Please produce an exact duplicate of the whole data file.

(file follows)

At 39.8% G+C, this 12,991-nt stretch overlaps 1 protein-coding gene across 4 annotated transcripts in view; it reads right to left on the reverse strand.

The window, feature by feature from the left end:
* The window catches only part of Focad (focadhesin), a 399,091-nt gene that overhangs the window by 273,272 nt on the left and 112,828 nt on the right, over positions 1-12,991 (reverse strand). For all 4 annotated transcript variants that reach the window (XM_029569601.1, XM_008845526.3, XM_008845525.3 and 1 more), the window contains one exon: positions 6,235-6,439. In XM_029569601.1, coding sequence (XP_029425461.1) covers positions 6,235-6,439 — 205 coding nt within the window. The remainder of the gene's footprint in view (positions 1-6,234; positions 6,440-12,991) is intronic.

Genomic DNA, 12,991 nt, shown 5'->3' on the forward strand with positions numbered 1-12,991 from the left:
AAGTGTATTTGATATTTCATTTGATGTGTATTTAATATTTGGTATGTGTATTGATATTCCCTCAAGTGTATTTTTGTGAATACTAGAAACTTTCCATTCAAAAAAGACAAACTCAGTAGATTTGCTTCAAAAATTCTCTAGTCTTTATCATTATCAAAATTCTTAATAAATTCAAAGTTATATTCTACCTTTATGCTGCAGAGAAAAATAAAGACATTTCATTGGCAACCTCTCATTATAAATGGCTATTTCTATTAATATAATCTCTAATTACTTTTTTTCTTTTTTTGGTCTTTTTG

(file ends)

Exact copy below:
At 39.8% G+C, this 12,991-nt stretch overlaps 1 protein-coding gene across 4 annotated transcripts in view; it reads right to left on the reverse strand.

The window, feature by feature from the left end:
* The window catches only part of Focad (focadhesin), a 399,091-nt gene that overhangs the window by 273,272 nt on the left and 112,828 nt on the right, over positions 1-12,991 (reverse strand). For all 4 annotated transcript variants that reach the window (XM_029569601.1, XM_008845526.3, XM_008845525.3 and 1 more), the window contains one exon: positions 6,235-6,439. In XM_029569601.1, coding sequence (XP_029425461.1) covers positions 6,235-6,439 — 205 coding nt within the window. The remainder of the gene's footprint in view (positions 1-6,234; positions 6,440-12,991) is intronic.

Genomic DNA, 12,991 nt, shown 5'->3' on the forward strand with positions numbered 1-12,991 from the left:
AAGTGTATTTGATATTTCATTTGATGTGTATTTAATATTTGGTATGTGTATTGATATTCCCTCAAGTGTATTTTTGTGAATACTAGAAACTTTCCATTCAAAAAAGACAAACTCAGTAGATTTGCTTCAAAAATTCTCTAGTCTTTATCATTATCAAAATTCTTAATAAATTCAAAGTTATATTCTACCTTTATGCTGCAGAGAAAAATAAAGACATTTCATTGGCAACCTCTCATTATAAATGGCTATTTCTATTAATATAATCTCTAATTACTTTTTTTCTTTTTTTGGTCTTTTTG